Wednesday 7 December 2016

Limerick emergency department won't open until 2017

Sam Griffin

Published 06/08/2015 | 02:30

A long-promised new emergency department for Limerick is now not expected to open until early 2017
A long-promised new emergency department for Limerick is now not expected to open until early 2017

A long-promised new emergency department for Limerick has been hit with another delay and is now not expected to open until early 2017.

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It had been hoped the new planned unit at Dooradoyle, which is being developed by the UL Hospitals group, would be open in the final quarter of 2016.

In a statement yesterday, the group chief executive confirmed the contract to build the new facility - as well as a 24-bed dialysis unit at University Hospital Limerick - has been signed following a public procurement process and the first works will commence shortly.

However, Colette Cowan said issues, including "engineering challenges" and the awarding of the contract, mean it will take 18 months to complete the combined €25m investment,

"We had hoped to open by the end of 2016, but these things can sometimes take a bit longer than planned and the most important thing is that the contract is now awarded," Ms Cowan said.

"We had to plan for the various engineering challenges which we need to overcome in ensuring continuity of care for patients while such a major project is underway, and also had to allow for the necessary due diligence and tender clarification process before the contract could be awarded."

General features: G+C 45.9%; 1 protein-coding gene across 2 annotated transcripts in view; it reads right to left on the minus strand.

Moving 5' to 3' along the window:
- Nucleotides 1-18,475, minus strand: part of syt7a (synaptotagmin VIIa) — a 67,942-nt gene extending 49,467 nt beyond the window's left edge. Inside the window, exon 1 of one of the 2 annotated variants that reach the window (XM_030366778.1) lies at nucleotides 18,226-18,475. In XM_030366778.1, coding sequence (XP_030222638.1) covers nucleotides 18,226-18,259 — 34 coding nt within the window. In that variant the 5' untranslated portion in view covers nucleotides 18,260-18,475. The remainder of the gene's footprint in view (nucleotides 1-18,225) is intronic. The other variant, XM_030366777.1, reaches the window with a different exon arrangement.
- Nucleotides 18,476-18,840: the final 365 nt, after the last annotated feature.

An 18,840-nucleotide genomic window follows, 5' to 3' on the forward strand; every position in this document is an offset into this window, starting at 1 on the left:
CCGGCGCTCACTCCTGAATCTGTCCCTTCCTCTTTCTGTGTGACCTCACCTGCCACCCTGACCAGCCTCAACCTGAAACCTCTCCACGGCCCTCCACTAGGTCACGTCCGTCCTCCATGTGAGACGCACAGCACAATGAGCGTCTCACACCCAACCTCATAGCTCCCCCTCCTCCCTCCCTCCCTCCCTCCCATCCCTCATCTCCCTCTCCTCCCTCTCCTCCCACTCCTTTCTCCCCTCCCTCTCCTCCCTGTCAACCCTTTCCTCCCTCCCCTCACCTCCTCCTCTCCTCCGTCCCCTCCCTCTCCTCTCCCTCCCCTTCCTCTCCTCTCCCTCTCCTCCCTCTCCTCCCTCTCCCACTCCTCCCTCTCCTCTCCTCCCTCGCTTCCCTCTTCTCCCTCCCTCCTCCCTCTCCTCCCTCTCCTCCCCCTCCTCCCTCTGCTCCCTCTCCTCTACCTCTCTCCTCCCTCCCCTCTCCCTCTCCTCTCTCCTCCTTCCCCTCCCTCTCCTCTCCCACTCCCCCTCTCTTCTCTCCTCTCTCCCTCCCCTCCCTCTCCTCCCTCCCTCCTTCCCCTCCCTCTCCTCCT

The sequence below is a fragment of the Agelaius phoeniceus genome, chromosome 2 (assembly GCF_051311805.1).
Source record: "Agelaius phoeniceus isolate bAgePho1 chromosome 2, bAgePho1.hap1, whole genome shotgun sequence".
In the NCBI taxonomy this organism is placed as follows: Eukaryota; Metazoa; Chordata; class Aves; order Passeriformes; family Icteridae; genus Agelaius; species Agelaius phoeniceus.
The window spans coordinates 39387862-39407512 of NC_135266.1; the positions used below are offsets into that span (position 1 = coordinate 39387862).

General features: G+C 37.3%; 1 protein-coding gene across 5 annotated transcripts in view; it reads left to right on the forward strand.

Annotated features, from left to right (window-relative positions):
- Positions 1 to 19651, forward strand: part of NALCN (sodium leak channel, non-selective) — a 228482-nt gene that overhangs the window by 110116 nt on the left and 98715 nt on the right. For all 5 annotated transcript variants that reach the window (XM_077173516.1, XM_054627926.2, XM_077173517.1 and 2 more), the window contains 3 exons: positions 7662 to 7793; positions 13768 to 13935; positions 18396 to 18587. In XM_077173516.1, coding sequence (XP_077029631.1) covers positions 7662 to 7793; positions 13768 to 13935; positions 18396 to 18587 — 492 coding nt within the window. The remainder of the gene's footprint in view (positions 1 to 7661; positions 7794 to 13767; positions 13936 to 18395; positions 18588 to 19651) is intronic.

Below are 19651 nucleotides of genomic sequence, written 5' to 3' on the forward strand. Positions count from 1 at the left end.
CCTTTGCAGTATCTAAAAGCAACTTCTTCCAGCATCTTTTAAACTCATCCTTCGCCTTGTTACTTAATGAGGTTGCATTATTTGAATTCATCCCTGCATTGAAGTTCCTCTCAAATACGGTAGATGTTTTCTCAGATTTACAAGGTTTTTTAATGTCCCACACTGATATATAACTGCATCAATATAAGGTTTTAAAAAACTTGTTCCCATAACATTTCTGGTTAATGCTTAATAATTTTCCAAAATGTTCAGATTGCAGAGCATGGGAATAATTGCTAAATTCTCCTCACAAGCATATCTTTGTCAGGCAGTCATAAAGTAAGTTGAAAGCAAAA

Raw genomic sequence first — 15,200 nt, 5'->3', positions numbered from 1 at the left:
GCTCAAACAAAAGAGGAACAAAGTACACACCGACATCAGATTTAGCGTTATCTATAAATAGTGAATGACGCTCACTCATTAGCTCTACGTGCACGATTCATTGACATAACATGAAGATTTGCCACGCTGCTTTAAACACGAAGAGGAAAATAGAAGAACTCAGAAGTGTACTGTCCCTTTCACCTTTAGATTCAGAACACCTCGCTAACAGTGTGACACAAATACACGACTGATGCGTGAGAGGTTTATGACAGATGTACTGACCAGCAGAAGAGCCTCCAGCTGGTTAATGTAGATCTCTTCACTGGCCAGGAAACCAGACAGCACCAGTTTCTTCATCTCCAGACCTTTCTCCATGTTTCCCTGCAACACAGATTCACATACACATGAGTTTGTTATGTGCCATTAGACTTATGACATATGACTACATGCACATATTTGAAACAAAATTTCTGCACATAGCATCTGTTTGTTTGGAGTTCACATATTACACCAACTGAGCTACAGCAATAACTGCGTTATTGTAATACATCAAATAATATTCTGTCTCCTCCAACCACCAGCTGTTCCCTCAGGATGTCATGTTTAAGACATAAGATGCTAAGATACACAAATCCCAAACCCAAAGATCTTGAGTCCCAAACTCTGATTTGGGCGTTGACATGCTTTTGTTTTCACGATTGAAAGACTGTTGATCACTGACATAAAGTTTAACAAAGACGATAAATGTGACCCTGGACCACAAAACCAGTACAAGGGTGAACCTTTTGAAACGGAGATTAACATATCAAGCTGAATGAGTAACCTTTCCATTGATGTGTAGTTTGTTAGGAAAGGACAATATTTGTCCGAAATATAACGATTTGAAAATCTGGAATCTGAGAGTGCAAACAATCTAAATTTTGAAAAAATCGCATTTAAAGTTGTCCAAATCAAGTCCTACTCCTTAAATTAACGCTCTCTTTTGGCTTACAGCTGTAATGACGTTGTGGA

Other complex works are also delaying its construction - including a new electrical switch room and the diversion of existing electrical services at the hospital.

The emergency department had previously been promised for 2015, and will now take around 18 months before it is operational.

Critical

It will be located on the ground floor of the critical care block and will be three times the size of the current emergency department.

The 24-bed dialysis unit will be located on the first floor near the new intensive care unit. This is expected to be operational within 12 months.

The unit is being supported by the Mid Western Hospital Development Trust and the JP McManus Charitable Foundation.

"There is a growing demand nationally for dialysis and this unit is a key requirement for us. What is being provided is a 24-bed unit, including four isolation rooms and five four-station bays which will be state-of-the-art," Ms Cowan added.

The works will be carried out by John Sisk and Son Holdings Ltd who secured the contract following the procurement process.

Irish Independent

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